Three seems to be the magic num­ber when it comes to play­ers, too, mak­ing for a man­age­able chal­lenge with­out too much get­ting in one an­other’s way. Most mis­sions are doable with two: though it can get hec­tic on oc­ca­sion, you’ll share a pair of hov­er­ing drones that will au­to­mat­i­cally fire at nearby threats. Any­one think­ing of go­ing it alone may wish to re­con­sider. Next Level Games as­sumes an ex­tra drone and a mod that dou­bles of­fen­sive out­put and halves the dam­age you re­ceive will com­pen­sate for the ab­sence of help. On some lev­els, that suf­fices, though boss en­coun­ters be­come much more at­tri­tional, and when you’re be­ing at­tacked from mul­ti­ple an­gles you sim­ply have to suck up the hits. Others refuse to make any al­lowances. The very worst forces you to carry an ob­ject through a level, re­strict­ing your abil­ity to at­tack and slow­ing you down con­sid­er­ably. A sin­gle hit is enough to knock it from your grasp, so nat­u­rally the game re­peat­edly spawns cloaked en­e­mies be­tween you and the dropoff point. Need­less to say, the par time was un­trou­bled un­til we at­tempted it with a part­ner; with one trooper now pro­tect­ing the car­rier, we fin­ished it with room to spare. It works bet­ter off­line than on, too, since the abil­ity to dis­cuss tac­tics makes a cru­cial dif­fer­ence. With voice chat ab­sent, on­line com­mu­ni­ca­tion is lim­ited to a hand­ful of mes­sages, with four mapped to the D-pad. As such, mis­sions can de­volve into farce if you’re not on the same page. Crossed wires can’t, how­ever, ac­count for the some­times pon­der­ous pac­ing, nor the awk­ward con­trivances of cer­tain ob­jec­tives. One mis­sion presents the most laugh­ably in­ef­fi­cient reload­ing method we’ve ever seen, as you shoot to push can­non­balls up nar­row ramps to­wards cat­a­pults to fend off a pur­su­ing gun­ship.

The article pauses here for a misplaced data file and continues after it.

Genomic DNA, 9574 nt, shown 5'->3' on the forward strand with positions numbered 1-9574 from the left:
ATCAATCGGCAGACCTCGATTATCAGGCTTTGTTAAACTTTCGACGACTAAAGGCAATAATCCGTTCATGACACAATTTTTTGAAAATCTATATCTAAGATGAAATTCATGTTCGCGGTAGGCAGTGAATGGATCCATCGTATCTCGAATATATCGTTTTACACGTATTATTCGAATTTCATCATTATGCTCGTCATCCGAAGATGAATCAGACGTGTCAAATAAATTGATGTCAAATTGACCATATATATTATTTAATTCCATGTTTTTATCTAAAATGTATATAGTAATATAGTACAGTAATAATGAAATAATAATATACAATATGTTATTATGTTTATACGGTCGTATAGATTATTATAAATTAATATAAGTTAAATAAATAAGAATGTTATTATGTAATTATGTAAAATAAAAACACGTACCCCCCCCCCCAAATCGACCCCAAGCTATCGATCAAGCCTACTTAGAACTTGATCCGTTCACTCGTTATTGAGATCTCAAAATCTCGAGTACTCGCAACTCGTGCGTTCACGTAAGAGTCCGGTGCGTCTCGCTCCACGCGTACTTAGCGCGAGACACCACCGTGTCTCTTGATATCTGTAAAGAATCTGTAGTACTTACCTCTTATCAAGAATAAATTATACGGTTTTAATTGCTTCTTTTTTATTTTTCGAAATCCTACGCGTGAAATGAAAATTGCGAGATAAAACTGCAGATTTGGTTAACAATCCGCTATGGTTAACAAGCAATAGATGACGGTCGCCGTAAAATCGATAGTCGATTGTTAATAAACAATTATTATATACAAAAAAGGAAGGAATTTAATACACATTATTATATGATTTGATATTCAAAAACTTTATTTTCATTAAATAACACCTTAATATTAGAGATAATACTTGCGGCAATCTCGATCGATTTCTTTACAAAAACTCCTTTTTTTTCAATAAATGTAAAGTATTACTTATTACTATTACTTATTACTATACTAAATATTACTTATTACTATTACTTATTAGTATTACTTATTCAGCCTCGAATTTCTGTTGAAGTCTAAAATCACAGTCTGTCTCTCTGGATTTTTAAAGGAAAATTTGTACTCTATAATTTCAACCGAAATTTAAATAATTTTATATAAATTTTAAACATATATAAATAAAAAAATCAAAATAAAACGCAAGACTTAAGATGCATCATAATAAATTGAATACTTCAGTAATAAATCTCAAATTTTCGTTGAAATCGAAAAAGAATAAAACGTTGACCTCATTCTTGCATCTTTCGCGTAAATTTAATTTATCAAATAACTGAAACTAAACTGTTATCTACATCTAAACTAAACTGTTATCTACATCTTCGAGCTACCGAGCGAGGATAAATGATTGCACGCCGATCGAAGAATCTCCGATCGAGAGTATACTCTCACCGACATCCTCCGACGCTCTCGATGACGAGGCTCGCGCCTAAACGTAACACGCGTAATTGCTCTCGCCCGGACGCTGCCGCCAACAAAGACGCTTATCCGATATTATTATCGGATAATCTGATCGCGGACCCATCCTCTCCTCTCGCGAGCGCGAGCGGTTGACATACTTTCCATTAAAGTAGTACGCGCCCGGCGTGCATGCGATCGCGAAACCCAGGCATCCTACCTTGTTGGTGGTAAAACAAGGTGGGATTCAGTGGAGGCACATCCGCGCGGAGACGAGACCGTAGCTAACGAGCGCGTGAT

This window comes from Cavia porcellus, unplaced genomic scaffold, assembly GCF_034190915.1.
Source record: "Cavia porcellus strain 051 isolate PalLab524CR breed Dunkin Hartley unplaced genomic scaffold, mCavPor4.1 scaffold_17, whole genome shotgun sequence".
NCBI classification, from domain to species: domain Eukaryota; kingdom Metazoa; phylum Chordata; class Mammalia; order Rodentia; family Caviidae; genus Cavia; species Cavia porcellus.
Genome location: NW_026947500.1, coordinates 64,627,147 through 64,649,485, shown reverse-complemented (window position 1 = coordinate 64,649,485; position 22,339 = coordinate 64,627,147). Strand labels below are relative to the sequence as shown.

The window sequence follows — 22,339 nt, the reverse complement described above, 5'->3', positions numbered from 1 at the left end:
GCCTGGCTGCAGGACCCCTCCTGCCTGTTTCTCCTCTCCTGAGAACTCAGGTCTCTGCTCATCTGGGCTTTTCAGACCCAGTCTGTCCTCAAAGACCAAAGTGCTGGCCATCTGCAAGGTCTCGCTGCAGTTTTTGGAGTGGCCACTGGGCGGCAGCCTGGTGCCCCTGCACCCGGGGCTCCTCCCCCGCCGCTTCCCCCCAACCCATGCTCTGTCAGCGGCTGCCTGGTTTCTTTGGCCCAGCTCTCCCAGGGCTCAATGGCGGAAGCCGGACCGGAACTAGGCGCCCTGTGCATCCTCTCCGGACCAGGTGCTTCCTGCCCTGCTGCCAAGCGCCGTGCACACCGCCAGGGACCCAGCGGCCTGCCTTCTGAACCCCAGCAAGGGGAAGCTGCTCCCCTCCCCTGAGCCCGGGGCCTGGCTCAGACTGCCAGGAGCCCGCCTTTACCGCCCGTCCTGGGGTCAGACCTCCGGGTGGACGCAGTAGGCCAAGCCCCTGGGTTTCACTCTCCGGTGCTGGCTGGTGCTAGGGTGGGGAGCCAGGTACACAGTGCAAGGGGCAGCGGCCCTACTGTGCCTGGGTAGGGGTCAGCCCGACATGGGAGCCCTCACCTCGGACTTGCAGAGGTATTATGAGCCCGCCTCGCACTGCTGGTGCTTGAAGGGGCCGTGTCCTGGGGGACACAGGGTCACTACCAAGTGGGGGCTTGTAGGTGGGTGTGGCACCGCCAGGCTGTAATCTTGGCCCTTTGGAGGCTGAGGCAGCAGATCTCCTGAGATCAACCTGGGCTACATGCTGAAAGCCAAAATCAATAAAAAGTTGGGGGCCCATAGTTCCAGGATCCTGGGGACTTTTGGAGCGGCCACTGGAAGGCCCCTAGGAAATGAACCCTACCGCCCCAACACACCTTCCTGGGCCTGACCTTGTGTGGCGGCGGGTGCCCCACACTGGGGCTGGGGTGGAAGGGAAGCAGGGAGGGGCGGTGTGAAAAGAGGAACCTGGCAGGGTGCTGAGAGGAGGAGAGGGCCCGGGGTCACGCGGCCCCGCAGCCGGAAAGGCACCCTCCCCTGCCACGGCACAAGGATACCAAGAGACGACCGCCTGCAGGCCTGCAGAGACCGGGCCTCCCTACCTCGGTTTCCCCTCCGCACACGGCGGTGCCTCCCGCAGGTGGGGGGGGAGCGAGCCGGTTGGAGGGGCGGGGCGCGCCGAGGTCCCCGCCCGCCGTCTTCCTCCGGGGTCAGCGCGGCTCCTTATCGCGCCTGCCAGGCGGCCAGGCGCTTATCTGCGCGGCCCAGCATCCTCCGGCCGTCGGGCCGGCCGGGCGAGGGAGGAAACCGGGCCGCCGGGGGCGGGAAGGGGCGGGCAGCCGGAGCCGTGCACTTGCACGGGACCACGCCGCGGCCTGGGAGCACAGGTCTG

Oth­er­wise, the set-pieces are nicely mounted, though they don’t of­fer much in the way of spec­ta­cle. The art style does it few favours: it’s nec­es­sar­ily sim­plis­tic, per­haps, to keep every­thing run­ning smoothly for four play­ers, but it comes at the cost of the at­mos­phere the au­dio and en­counter de­sign work hard to sus­tain. The gut­tural growl of a Space Pi­rate should be un­set­tling, but it’s hard to fear the an­gu­lar model be­hind it. Like­wise, the be­lated ar­rival of the Metroids. Their threat to your sur­vival might be more ap­par­ent once they latch onto your mech and you’re mash­ing B to shake them off, but they never feel like the ter­ri­fy­ing cre­ations they’re painted as. The aes­thetic doesn’t al­ways keep the ac­tion read­able, ei­ther. You’ll see pink bolts flash­ing in your gen­eral di­rec­tion, but when you’re straf­ing, it’s pot luck whether or not you take a hit.

Oddly enough, at its best, Fed­er­a­tion Force most re­sem­bles Des­tiny. Its rhythms are sim­i­lar, with tense, quiet mo­ments fol­lowed by ex­tended bursts of fierce ac­tion; both have small groups work­ing to­gether against the odds, re­viv­ing fallen com­rades en route to scrap­ing a hard-fought vic­tory. But most of the time, it’s an­other Tri Force He­roes – a rea­son­able co-op mul­ti­player that’s much less fun on your own. Af­ter all that fuss and fury, there’s lit­tle to get worked up about.

It’s a first­per­son co-op ad­ven­ture that hardly dis­graces the Metroid name it should never have been lum­bered with